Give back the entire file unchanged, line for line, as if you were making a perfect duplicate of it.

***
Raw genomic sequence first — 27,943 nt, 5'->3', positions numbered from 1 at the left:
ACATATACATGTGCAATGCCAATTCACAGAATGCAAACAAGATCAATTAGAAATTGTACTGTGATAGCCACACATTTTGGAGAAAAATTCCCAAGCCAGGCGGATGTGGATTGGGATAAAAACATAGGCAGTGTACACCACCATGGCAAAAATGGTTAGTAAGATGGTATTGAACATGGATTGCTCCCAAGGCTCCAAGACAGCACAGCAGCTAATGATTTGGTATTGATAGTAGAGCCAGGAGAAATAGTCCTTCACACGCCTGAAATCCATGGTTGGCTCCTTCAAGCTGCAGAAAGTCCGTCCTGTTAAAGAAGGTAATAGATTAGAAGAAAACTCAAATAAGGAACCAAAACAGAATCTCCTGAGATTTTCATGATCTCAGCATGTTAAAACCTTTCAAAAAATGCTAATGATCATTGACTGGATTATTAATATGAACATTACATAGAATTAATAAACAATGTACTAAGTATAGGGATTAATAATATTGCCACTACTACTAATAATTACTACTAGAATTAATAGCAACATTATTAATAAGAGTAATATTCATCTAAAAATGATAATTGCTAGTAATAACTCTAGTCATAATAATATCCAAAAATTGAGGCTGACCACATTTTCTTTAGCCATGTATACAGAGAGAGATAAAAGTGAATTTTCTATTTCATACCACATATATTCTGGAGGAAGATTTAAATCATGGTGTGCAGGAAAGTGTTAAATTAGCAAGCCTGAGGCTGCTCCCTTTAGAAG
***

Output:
Raw genomic sequence first — 27,943 nt, 5'->3', positions numbered from 1 at the left:
ACATATACATGTGCAATGCCAATTCACAGAATGCAAACAAGATCAATTAGAAATTGTACTGTGATAGCCACACATTTTGGAGAAAAATTCCCAAGCCAGGCGGATGTGGATTGGGATAAAAACATAGGCAGTGTACACCACCATGGCAAAAATGGTTAGTAAGATGGTATTGAACATGGATTGCTCCCAAGGCTCCAAGACAGCACAGCAGCTAATGATTTGGTATTGATAGTAGAGCCAGGAGAAATAGTCCTTCACACGCCTGAAATCCATGGTTGGCTCCTTCAAGCTGCAGAAAGTCCGTCCTGTTAAAGAAGGTAATAGATTAGAAGAAAACTCAAATAAGGAACCAAAACAGAATCTCCTGAGATTTTCATGATCTCAGCATGTTAAAACCTTTCAAAAAATGCTAATGATCATTGACTGGATTATTAATATGAACATTACATAGAATTAATAAACAATGTACTAAGTATAGGGATTAATAATATTGCCACTACTACTAATAATTACTACTAGAATTAATAGCAACATTATTAATAAGAGTAATATTCATCTAAAAATGATAATTGCTAGTAATAACTCTAGTCATAATAATATCCAAAAATTGAGGCTGACCACATTTTCTTTAGCCATGTATACAGAGAGAGATAAAAGTGAATTTTCTATTTCATACCACATATATTCTGGAGGAAGATTTAAATCATGGTGTGCAGGAAAGTGTTAAATTAGCAAGCCTGAGGCTGCTCCCTTTAGAAG